Caste, Gender and Resistance
A Critical Study of Bama’s Sangathi
Dalit literature articulates the oppressions and exploitations faced by Dalits in a caste ridden society. Dalit writing as a political form of writing records the cultural and social lives of Dalits and ideologically the writing offers a call for resistance. Bama is a Tamil Christian Dalit writer who writes about the lives of Dalit Women in Tamil Nadu. This paper attempts a look at Bama’s novel Sangathi as a site representing Dalit women and analyses how caste and gender act as tools of double oppression in their life. This critical feminist reading of the novel from a Dalit Feminist perspective focuses on how women are discriminated in the Paraiya community in their relations with different social institutions like education, marriages, electoral politics etc. Simultaneously, we see how this text through its form and theme builds up a resistance against the oppressions the women face in their everyday lives.
Limbale, Sharankumar. Towards an Aesthetic of Dalit Literature. Trans. Alok Mukherjee. New Delhi: Orient Longman, 2004.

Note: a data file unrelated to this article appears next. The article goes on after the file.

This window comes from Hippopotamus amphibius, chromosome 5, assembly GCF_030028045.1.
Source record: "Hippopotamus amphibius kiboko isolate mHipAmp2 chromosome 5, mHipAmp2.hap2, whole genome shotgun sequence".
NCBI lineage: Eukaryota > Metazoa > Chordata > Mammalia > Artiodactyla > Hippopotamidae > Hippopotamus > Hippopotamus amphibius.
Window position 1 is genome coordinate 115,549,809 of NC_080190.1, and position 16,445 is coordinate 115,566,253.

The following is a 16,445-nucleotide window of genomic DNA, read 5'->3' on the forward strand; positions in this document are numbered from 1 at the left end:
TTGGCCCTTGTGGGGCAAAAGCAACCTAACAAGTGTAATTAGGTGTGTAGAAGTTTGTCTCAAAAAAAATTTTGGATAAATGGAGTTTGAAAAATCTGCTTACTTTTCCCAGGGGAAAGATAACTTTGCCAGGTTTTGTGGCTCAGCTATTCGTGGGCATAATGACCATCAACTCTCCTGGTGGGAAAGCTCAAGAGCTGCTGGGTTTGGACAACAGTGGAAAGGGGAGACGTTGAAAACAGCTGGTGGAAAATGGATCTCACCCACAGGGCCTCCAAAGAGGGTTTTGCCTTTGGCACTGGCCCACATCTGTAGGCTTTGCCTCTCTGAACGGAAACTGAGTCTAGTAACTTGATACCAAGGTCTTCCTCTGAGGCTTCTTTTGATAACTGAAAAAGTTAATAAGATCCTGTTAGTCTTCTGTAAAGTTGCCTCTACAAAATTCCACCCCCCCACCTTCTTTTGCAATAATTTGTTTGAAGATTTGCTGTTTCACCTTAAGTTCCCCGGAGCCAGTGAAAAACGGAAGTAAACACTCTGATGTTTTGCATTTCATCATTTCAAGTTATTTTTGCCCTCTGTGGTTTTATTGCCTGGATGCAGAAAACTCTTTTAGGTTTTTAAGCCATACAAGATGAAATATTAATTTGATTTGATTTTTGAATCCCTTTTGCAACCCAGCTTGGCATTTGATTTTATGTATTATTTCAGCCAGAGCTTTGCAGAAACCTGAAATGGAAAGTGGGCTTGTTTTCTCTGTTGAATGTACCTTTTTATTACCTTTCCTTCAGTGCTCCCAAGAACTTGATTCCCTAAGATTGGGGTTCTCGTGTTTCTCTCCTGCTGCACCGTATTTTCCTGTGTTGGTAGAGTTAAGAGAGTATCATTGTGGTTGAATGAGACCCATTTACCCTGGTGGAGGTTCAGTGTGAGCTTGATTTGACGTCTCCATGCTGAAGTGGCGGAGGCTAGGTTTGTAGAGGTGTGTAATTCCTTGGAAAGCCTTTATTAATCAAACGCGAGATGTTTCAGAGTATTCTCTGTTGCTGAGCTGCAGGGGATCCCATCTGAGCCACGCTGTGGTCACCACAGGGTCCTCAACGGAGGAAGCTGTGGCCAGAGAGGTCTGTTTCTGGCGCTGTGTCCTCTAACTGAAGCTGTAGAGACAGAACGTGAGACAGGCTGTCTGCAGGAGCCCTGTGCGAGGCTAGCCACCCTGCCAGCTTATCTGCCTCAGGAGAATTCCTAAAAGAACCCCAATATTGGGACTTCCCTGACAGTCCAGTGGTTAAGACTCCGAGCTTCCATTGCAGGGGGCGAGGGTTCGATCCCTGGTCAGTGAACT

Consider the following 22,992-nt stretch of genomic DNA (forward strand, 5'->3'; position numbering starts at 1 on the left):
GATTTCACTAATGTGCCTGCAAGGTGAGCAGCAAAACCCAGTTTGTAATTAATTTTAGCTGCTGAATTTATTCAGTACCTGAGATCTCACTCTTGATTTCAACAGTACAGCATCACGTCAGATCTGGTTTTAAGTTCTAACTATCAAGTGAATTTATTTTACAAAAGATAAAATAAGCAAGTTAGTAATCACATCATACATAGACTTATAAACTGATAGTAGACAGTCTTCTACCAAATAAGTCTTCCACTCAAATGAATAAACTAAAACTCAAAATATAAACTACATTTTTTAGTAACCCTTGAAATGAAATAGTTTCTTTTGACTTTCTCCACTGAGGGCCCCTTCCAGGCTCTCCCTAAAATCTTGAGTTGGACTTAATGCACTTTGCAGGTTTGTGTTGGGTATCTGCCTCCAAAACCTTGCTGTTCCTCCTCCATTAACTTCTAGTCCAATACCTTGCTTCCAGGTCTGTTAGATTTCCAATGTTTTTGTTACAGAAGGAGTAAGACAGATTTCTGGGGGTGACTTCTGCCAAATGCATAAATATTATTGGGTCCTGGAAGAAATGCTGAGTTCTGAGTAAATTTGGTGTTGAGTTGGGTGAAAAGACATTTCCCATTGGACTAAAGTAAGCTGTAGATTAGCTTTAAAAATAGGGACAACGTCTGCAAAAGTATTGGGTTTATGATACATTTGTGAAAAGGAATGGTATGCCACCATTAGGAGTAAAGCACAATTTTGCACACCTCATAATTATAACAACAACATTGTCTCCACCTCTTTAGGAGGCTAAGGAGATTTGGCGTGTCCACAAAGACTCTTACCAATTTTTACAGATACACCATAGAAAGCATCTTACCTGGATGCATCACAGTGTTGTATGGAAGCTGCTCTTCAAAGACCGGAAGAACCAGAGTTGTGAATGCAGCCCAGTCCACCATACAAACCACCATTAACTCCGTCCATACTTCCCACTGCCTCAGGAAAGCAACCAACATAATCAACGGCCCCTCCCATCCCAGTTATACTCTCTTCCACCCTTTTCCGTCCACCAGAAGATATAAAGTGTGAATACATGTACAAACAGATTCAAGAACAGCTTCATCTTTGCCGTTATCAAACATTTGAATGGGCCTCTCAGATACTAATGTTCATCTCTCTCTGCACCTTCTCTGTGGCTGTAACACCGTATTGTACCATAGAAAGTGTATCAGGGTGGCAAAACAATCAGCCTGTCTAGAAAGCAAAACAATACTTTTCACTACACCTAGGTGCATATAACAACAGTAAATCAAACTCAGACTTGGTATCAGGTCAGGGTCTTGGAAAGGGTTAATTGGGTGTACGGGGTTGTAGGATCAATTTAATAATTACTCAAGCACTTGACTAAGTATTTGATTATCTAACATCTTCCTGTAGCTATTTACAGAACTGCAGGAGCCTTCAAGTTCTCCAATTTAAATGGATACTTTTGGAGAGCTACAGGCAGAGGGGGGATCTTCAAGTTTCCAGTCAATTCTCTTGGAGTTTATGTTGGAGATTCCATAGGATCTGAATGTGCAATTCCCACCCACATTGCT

Narang, Ed. Harish. Writing Black Writing Dalit. Shimla: Indian Institute of Advanced Study, 2002.
Prasad, Ed. Amar Nath. New Lights On Indian Women Novelists. New Delhi: Sarup & Sons, 2008.
Rege, Sharmila. "'Real Feminism' and Dalit Women." Economic and Political Weekly ( Feb 5, 2000): 492-495.
Copyright (c) 2014 V.K. Navya
This work is licensed under a Creative Commons Attribution-NonCommercial-NoDerivatives 4.0 International License.
Revised Copyright/CC license that applies to all the articles published after 05-02-2017
Copyright/CC license that applies to all the articles published before 05-02-2017
Author(s) will retain all the right except commercial and re-publishing rights. In the case of re-publishing, they will have to obtain written permission from the journal. Additional licensing agreements (Creative Commons licenses) grants rights to readers to copy, distribute, display and perform the work as long as you give the original author(s) credit, they can not use the works for commercial purposes and are not allowed to alter, transform, or build upon the work. For any reuse or distribution, readers and users must make clear to others the license terms of this work. Any of these conditions can be waived if you get permission from the copyright holders. Nothing in this license impairs or restricts the authors’ rights. To view a copy of this license, visit http://creativecommons.org/licenses/by-nc-nd/4.0/ or send a letter to Creative Commons, 171 Second Street, Suite 300, San Francisco, California, 94105, USA.
Research Papers published in SOCRATES are licensed under an Attribution -NonCommercial-NoDerivatives 4.0 International (CC BY-NC-ND 4.0)